The data do not permit a sharp outcome test for whether the residual disparities reflect unwarranted differential treatment of African-American youth. While we include detailed controls for the nature of the criminal conduct resulting in the arrest, heterogeneity in aggravating or mitigating factors within offense categories may explain the observed disparities after controlling for current offense and arresting agency. We can however explore heterogeneity in the racial-booking disparities by offense and agency to assess whether they are larger for offenses and in agencies where greater discretion is typically exercised. Regarding heterogeneity by arrest offense, the largest disparities are observed for non-violent felony offenses, such as drug offenses and those that fall under the “other felony” category. In addition, racial disparities are the largest for offenses where the booking rate for whites exhibit the highest variance. We also observe a larger discontinuous increase in bookings rates at 18 for white youth relative to black and Hispanic youth and consequently a narrowing of racial disparities. Since officers have considerably less discretion in processing adult arrests, this pattern suggests that racial disparities are largest for age groups where discretion is the greatest and change discretely when discretion is limited.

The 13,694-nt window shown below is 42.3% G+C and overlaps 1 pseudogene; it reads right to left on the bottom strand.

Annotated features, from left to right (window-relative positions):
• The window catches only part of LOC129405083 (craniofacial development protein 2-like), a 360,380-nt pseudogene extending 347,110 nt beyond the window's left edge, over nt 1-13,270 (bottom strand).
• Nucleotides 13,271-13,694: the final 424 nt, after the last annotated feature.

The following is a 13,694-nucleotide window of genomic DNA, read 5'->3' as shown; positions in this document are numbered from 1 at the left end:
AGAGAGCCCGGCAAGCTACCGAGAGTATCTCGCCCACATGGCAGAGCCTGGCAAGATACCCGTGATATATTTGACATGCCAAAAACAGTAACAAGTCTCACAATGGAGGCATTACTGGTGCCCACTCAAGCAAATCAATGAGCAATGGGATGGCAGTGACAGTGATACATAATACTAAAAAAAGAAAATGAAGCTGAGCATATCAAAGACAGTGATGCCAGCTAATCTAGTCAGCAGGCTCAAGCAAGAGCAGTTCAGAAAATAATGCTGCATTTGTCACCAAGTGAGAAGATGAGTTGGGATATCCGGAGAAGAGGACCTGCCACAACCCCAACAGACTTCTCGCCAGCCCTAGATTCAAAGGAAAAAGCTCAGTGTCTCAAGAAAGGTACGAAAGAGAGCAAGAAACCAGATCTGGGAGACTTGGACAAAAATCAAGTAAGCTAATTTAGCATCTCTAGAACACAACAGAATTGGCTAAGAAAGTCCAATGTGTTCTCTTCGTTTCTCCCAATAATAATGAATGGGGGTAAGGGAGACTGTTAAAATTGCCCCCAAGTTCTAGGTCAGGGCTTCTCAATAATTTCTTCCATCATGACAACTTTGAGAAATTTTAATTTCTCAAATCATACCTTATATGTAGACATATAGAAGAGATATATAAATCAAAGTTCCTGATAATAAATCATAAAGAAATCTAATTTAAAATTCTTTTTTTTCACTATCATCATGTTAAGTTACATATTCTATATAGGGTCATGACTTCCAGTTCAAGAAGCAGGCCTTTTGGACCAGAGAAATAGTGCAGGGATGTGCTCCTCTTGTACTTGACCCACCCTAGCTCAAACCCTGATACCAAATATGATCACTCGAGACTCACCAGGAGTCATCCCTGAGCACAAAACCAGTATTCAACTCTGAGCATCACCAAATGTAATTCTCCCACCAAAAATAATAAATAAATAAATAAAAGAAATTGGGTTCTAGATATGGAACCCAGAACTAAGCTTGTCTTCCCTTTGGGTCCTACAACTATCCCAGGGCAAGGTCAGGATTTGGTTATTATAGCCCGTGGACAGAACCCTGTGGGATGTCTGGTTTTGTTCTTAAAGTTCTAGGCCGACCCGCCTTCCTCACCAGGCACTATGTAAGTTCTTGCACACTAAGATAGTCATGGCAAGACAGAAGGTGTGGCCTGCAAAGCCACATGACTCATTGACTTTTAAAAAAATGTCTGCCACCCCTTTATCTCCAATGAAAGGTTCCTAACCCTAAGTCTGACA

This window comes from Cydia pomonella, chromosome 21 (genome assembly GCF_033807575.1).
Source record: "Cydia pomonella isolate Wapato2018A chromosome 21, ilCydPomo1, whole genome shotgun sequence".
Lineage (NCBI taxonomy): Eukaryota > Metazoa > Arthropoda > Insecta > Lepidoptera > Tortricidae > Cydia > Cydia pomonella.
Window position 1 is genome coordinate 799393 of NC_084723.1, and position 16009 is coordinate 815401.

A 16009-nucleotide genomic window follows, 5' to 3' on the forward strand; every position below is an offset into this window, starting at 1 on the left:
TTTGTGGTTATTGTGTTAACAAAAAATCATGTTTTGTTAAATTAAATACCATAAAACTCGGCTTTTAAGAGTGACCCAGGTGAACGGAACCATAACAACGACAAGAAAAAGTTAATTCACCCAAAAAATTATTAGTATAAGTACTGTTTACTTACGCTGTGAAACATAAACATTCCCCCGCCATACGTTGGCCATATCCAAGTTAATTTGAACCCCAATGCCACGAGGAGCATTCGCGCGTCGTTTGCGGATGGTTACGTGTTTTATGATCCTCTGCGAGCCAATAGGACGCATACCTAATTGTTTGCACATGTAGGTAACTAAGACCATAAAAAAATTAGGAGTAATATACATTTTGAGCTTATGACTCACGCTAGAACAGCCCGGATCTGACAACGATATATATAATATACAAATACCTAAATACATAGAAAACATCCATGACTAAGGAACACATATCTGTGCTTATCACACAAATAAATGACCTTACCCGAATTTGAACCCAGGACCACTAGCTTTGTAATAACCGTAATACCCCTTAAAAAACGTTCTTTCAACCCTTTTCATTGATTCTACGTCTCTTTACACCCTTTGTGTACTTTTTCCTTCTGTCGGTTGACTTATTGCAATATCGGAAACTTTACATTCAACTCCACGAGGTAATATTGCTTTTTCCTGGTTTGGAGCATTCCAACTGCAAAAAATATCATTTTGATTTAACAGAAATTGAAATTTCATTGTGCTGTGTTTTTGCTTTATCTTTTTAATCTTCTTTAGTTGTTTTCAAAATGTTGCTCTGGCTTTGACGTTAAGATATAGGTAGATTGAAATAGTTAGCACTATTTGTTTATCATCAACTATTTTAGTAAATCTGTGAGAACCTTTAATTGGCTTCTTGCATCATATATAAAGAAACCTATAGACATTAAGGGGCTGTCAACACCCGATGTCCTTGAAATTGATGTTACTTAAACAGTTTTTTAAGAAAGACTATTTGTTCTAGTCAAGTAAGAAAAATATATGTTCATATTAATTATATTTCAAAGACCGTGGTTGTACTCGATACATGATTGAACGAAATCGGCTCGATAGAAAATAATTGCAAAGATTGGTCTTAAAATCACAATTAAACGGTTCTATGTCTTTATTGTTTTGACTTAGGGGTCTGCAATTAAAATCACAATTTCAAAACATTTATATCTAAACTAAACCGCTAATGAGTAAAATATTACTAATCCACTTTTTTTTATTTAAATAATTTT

Finally, we assess the likely contribution of the differential application of discretion to racial and ethnic disparities in the prevalence of a juvenile arrest record. Focusing specifically on the 1990 to 1993 birth cohorts, the unduplicated counts of individuals with at least one juvenile arrest in the administrative data set amount to approximately two-thirds the population of African American population in this birth cohort observed in the 2013 American Community Survey, 28 percent of the Hispanic population, and 20 percent of the white population. The comparable estimate for those with booked arrests (our proxy for the prevalence of a criminal history record) are 34 percent of black youth, 13 percent of Hispanic youth, and 8 percent of white youth. Completely eliminating the bookings disparity between black and white youth would lower the proportion of African-American youth with a juvenile arrest record to 24 percent, eliminating half the difference in the prevalence of juvenile arrest records between white and black youth. Eliminating the residual racial disparity after accounting for difference in offense characteristics and arresting agency would only narrow the black-white disparity in the prevalence of a juvenile record by eight percent. Bookings disparities explains relatively little of the Hispanic-white difference in the prevalence of juvenile arrest histories.